Nancy Drew helped me seek out the mysteries in life, and to surround myself with good friends while doing it.

My own family—Mom, Dad, and five older brothers and sisters—was less dynamic than the Partridges, VonTrapps, Bradys or Drews. Still, they fed me, clothed me, drove me around, and helped me with my homework—all without a TV series, movie career, or fictional wisdom. They shared their lives and their everyday struggles, giving me many things to write about.

I guess they deserve some credit, too.

Gregory Gerard keeps choosing his family in Rochester, New York, and is available at ggerard@rochester.rr.com.

Jodi Hottel



Even though I occasionally feel guilty and try to write about some other members of my family—my father, son, husband or dog, it is my mother who is central to my writing. For that, I am grateful to her. A voice has grown inside of me—not exactly her, but someone like her is speaking through me. See, my mother was interned at the age of sixteen. An American of Japanese descent, she was put in a camp at Heart Mountain, Wyoming. She went to prom and graduated from high school there, never returning to the home from which she was taken.

I always had a hunger to know more but was either ignored, rebuffed or told pleasantries. But that hunger lingered and burned a desire to write in order to understand. How did this experience affect her? Did it contribute to her obsessive compulsive disorder and depression that appeared later in life?

I will never know, but the desire to know has led me on a journey, helped me find a community of Japanese Americans in Sonoma County and been very healing. I also feel a sense of purpose, in that at least some of my writing speaks for those who were displaced and couldn't speak for themselves because it was too painful, who feel bitterness but are too polite to say so, who fear appearing disloyal to the country they love.

Jodi Hottel, Santa Rosa, CA

Jordan Rosenfeld



Do you want to know about the way my family members lurk in idea-form outside the rim of my creative consciousness, begging to star in my latest essay on Why I Am the Way I Am, only to throw fits of discontent when their real-body counterparts experience the flush of embarrassment at being translated on paper?

Or are you more interested in the way my well-meaning husband shuffles in and out of my room during work mode asking important questions and offering sliced apples, hot tea and snacks until I am ready to hang caution tape across my door despite his kind intentions?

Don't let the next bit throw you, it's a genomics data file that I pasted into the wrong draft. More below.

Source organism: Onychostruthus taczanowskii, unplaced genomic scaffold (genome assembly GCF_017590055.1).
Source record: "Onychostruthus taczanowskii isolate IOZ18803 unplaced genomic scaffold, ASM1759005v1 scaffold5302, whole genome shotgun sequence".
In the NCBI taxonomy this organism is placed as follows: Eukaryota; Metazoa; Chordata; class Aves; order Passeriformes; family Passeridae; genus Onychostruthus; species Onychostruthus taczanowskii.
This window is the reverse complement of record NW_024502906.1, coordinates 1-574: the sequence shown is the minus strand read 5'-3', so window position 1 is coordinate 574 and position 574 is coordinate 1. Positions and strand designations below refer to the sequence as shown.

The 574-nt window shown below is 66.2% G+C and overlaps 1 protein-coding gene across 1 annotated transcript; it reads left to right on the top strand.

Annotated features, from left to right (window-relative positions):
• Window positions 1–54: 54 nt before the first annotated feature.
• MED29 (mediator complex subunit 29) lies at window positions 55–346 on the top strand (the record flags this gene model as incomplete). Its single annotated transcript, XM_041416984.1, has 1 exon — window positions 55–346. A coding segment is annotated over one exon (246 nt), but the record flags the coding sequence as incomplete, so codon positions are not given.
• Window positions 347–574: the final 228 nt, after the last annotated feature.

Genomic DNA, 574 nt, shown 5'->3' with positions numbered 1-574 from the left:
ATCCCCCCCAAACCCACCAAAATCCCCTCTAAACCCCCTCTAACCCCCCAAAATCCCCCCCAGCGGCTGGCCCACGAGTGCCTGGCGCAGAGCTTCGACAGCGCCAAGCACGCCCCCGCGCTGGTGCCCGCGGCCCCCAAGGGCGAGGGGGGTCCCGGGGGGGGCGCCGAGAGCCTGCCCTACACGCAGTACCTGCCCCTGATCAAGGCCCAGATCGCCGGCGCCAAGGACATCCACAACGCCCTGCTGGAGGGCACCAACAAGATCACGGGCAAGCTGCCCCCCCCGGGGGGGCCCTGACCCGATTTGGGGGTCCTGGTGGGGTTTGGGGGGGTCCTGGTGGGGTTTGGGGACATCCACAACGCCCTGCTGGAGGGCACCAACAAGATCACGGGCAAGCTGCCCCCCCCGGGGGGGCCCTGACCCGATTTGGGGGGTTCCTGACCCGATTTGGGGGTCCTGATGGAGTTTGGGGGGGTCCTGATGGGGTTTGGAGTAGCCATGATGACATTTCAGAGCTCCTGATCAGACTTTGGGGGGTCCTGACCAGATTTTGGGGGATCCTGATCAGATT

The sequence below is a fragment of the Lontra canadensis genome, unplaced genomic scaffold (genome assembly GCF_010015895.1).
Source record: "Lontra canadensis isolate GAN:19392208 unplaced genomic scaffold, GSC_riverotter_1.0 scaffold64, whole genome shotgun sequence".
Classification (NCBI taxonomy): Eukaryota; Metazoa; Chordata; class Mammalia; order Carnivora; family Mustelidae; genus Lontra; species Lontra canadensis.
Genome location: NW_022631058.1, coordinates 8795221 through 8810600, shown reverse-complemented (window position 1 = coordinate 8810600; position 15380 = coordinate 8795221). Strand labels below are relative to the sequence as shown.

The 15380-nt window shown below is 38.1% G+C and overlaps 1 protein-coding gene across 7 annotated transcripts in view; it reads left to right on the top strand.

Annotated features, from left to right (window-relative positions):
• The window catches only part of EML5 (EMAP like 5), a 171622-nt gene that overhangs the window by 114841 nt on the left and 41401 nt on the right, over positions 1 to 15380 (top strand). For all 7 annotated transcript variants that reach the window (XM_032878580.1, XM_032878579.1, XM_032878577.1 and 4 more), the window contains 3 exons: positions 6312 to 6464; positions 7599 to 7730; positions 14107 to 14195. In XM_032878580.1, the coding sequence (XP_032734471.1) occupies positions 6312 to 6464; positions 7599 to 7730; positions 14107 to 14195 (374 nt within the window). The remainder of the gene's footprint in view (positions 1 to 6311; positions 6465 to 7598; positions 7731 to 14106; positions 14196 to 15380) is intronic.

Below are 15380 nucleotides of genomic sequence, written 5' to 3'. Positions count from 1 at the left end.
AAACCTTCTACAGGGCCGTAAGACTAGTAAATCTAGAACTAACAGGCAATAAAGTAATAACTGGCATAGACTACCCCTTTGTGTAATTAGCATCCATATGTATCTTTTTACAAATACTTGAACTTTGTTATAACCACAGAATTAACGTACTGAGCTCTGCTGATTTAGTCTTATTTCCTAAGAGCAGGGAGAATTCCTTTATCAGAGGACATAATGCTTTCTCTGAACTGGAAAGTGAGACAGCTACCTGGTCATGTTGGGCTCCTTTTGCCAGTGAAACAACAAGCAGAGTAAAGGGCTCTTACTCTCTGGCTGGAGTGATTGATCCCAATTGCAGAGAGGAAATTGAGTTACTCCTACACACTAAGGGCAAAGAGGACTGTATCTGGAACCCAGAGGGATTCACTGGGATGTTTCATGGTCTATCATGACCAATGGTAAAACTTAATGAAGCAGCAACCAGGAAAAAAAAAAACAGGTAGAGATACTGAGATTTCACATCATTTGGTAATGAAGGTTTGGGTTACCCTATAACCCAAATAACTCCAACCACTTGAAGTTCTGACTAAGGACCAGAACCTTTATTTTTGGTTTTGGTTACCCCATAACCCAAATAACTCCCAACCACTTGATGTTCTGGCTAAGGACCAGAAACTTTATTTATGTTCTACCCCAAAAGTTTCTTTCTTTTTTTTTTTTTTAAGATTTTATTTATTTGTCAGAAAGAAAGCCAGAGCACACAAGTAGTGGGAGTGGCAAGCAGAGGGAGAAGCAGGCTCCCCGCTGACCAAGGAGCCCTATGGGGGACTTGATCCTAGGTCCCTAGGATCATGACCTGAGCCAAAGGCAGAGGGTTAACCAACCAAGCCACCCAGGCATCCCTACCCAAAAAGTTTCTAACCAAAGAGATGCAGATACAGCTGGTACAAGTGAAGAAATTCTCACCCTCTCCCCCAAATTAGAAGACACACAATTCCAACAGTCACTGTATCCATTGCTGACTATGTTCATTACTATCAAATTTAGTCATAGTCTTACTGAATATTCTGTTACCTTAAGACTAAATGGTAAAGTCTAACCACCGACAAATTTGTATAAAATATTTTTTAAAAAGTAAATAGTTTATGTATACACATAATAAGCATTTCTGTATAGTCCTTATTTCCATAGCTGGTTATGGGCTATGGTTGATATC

Possibly you'd like a glimpse into how I feel about the stack of my articles that rise precariously over my mother's bedside until she makes a decision to read something and then binge-reads everything and bombards me with detailed questions.

Oh, wait, surely you want to know about my proper German grandfather asking me to "headline" his 90th birthday party with a reading in a roomful of friends and family. The story I chose had the words "shaped like a man's scrotum" in it, but I came upon it too fast to appropriately omit them and had to look away as a blush formed upon his cheeks.

No, surely that doesn't interest you.

The truth is, my family offers itself up to me as subject of my writing and also as support to it. How many times have I met a friend of my mother's only to discover they know every achievement I've ever made, and can even quote lines of my own writing to me (yes this has really happened)? How many times has my father rearranged activities to come hear me read? How much has my husband sacrificed to a woman possessed by the jealous and unpredictable muses with their late-night and very early-morning calls?

Without my family I would have nothing to write about, and no one to share it with. Maybe I would get more work done, and finish a book every six months, Danielle Steele-style, going on to make publishing magic, burning the candle at both ends and never looking back…

But I would be lonely and empty without them, in all their infuriating, strange kindness, and my writing would be the worse for it.

Jordan Rosenfeld is the host of Word by Word: Conversations with Writers on KRCB Radio 91 FM, and a book reviewer for KQED's California Report. Her freelance articles and essays have appeared or are forthcoming in AlterNet, The North Bay Bohemian, Common Ground, The Marin Magazine, the St. Petersburg Times, The Writer Magazine and Writer's Digest. She will also be teaching an evening class at the Sebastopol Center for the Arts on scene writing on March 6.( www.sebarts.org) But don't let this fool you—she's a novelist at heart. Visit her blog: jordansmuse.blogspot.com.

Laura Diana Lopez